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Depressed housewife learns her husband was killed in a car accident the day previously, awakens the next morning to find him alive and well at home, and then awakens the next day after to a world in which he is still dead.
A lonely doctor, who once occupied an unusual lakeside house, begins exchanging love letters with its former resident, a frustrated architect. They must try to unravel the mystery behind their extraordinary romance before it's too late.
Reporter Ernest Hemingway is an ambulance driver in Italy during World War I. While bravely risking his life in the line of duty, he is injured and ends up in the hospital, where he falls ... See full summary »
New York based writer Gwen Cummings knows that she drinks a lot, doesn't believe it's a problem, and if she finally decides that it is that she could stop drinking without issue. She and her live-in boyfriend Jasper fuel each other's hyperactivity with this excessive alcohol consumption, "a normal life" which is not in either's vocabulary for themselves. Between Gwen and her older straight-laced sister Lily, Gwen more closely resembles who was their larger than life mother, who was also an addict and who died when they were children. Lily believes that Gwen's alcohol consumption makes her a difficult if not impossible person to love. While Gwen is in a drunken stupor at Lily's wedding, Gwen causes one issue after another, ruining the day for Lily. Gwen is forced to examine her drinking with the culmination of bad events she caused at the wedding, leading to her being court ordered to enter into rehab for twenty-eight days, which is only marginally more tolerable an idea to her than ... Written by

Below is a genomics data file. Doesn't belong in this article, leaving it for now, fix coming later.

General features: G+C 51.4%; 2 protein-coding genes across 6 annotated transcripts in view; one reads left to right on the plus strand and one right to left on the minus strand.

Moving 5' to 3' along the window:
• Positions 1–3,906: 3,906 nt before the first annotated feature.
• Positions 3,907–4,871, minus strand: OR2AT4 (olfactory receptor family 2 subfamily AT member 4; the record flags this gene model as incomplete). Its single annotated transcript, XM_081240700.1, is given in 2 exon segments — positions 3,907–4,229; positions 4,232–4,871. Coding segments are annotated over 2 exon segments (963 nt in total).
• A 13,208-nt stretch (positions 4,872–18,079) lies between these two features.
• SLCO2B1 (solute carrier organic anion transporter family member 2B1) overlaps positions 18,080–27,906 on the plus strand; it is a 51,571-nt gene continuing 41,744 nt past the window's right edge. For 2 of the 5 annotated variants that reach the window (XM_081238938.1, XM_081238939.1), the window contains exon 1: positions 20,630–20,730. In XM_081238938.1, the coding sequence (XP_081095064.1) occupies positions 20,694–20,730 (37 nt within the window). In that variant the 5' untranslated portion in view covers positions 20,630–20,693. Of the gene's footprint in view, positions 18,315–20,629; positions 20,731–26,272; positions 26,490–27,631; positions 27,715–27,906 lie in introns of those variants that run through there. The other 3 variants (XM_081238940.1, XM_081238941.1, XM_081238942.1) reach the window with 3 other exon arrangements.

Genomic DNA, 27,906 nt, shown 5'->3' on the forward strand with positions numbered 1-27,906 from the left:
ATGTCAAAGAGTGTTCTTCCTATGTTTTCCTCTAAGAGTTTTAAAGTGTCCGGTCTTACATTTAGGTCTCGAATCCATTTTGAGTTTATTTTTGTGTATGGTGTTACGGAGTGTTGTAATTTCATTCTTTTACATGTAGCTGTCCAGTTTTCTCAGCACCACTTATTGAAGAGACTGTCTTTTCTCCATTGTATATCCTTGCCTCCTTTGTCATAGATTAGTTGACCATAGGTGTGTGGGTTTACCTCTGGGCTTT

Having sex in the handicap elevator is based on a true story of sex addicts in rehab sneaking off to have sex in the handicap elevator. They thought it was the one place they would not get caught. See more »
At the wedding reception, when Gwen and Jasper are dancing, they begin spinning in circles while holding hands. In most of the shots Gwen is holding onto the bow from the back of her dress. But in one shot it magically appears on the back of her dress again. See more »
If that will make you happy, I will stop drinking. And then I would tell myself tonight I will not get wasted. And then something would happen. Or nothing would happen. And I'd get that feeling and you all know what that feeling is; when your skin is screaming and your hands are shaking and your stomach feels like it wants to jump through your throat. And you know that if anyone had a clue how wrong it felt to be sober, they wouldn't dream of asking you to stay that way. They would say oh geez,...
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After the credits a scene is shown where a new patient is arriving at rehab. The new patient is the actor playing Falcon in the soap Santa Cruz which is the favorite of both Eddie Boone and Andrea. Eddie Boone asks Falcon for an autograph. See more »
Eleven years after this movie hit the screen, I just viewed it. After seeing pages of reviews, no one will read this, but I will add my 2 cents anyway. I dislike drug rehabilitation movies, abuse movies, and similar themes, but this one captured my interest during each scene. I watched it in the morning while finishing last night's left-over gin that was diluted with water from melted ice from the previous night. I saw myself.
The reason I dislike rehabilitation movies is that I feel like I'm watching someone else's problems, and I don't like entertainment based on someone else's pain. For those who like this type of entertainment, it is excellent. For those who need a life-changing event, it may serve that purpose too.
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